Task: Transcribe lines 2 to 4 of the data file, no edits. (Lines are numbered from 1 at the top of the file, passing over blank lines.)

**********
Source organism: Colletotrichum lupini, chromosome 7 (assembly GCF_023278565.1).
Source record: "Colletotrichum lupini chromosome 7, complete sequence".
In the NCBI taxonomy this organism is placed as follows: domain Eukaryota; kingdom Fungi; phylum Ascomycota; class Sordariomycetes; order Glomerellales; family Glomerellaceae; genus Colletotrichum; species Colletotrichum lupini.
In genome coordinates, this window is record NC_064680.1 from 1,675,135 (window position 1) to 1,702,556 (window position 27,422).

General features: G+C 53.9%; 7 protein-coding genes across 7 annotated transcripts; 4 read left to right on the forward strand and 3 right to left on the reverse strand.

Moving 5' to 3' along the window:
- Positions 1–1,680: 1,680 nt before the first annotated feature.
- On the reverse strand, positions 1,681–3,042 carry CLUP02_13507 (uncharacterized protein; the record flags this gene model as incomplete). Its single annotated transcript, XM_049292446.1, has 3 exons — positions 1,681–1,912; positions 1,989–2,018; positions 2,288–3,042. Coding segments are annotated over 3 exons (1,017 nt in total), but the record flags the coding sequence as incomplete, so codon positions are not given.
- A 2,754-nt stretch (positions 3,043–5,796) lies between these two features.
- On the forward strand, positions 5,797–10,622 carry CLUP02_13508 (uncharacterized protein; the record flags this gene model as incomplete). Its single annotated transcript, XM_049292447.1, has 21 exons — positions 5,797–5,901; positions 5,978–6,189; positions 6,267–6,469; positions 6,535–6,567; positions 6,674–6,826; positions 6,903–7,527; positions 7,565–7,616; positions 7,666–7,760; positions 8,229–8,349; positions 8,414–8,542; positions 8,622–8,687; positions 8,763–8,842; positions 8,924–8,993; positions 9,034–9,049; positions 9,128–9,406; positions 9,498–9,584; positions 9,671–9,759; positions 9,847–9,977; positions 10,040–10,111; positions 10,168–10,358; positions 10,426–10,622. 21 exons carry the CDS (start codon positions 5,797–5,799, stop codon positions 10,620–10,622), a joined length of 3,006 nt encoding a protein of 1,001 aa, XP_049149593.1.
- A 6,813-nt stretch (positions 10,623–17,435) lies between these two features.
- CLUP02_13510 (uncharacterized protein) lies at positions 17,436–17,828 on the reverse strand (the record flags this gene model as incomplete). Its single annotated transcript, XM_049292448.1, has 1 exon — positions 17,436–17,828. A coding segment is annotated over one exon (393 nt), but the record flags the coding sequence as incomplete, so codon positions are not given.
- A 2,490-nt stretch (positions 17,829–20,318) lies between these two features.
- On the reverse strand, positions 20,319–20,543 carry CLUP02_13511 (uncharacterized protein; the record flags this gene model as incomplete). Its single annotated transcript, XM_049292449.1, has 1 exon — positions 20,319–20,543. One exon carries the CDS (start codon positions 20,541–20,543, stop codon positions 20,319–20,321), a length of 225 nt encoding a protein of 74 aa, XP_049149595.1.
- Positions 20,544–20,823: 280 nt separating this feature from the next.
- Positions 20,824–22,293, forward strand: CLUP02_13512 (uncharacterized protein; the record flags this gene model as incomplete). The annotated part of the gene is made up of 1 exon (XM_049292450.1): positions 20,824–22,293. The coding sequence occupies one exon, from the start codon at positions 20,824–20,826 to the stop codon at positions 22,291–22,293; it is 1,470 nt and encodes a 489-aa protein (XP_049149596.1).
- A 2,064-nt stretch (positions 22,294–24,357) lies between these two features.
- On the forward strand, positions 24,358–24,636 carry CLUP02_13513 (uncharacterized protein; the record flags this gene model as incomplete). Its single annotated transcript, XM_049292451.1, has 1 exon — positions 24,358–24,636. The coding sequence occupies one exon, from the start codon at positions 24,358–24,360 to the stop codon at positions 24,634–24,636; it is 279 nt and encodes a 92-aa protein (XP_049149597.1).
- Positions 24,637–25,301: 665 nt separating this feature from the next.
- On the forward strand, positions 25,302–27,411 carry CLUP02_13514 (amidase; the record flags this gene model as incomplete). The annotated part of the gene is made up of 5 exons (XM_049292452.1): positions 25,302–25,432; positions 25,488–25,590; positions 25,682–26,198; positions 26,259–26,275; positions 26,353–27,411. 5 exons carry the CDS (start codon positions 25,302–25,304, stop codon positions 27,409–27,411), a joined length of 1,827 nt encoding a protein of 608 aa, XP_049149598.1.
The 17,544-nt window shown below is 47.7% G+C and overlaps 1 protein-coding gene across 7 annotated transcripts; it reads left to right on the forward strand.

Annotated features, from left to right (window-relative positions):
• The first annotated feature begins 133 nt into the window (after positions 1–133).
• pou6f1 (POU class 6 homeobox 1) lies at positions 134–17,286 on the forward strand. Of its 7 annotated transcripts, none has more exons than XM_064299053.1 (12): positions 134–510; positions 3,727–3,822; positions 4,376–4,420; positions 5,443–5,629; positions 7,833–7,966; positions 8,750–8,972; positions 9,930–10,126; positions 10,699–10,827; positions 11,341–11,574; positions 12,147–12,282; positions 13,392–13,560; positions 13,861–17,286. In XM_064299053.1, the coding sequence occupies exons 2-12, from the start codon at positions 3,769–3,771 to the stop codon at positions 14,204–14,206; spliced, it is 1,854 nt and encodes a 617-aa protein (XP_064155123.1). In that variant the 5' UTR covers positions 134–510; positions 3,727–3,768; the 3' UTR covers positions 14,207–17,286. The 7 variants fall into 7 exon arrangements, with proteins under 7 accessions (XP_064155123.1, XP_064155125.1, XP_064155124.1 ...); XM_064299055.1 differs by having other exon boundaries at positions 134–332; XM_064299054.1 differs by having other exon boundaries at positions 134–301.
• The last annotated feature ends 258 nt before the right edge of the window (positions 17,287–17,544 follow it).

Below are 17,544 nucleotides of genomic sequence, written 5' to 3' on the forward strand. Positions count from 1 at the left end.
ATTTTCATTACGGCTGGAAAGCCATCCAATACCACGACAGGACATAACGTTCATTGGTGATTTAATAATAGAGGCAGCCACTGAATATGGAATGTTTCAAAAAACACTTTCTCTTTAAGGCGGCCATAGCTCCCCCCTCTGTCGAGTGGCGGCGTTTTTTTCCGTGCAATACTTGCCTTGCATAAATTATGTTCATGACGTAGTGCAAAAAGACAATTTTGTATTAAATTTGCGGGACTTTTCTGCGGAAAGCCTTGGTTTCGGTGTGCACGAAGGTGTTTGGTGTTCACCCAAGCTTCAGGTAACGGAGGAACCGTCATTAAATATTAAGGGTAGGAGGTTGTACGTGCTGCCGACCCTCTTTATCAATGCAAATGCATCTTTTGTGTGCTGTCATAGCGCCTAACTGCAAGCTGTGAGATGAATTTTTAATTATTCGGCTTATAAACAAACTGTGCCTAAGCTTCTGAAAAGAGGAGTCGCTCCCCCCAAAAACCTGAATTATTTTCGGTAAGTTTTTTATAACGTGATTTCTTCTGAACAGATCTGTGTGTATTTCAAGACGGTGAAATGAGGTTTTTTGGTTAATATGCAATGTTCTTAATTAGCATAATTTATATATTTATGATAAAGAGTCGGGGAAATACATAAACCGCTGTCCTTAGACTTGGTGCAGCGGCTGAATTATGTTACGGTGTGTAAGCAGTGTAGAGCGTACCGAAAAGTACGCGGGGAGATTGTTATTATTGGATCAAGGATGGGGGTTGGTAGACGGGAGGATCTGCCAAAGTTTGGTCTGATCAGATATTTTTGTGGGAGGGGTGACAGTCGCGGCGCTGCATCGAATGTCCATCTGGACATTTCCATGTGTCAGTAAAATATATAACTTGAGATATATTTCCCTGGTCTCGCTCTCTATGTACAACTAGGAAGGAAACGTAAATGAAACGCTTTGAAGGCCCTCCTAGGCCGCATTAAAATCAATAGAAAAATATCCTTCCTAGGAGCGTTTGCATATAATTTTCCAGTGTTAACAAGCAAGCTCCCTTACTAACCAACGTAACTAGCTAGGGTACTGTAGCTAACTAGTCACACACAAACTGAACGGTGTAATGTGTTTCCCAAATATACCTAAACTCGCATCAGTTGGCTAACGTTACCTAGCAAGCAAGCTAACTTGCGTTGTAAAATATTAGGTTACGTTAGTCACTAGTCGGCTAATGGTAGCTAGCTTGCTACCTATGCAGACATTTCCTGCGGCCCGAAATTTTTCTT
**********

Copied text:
Source record: "Colletotrichum lupini chromosome 7, complete sequence".
In the NCBI taxonomy this organism is placed as follows: domain Eukaryota; kingdom Fungi; phylum Ascomycota; class Sordariomycetes; order Glomerellales; family Glomerellaceae; genus Colletotrichum; species Colletotrichum lupini.
In genome coordinates, this window is record NC_064680.1 from 1,675,135 (window position 1) to 1,702,556 (window position 27,422).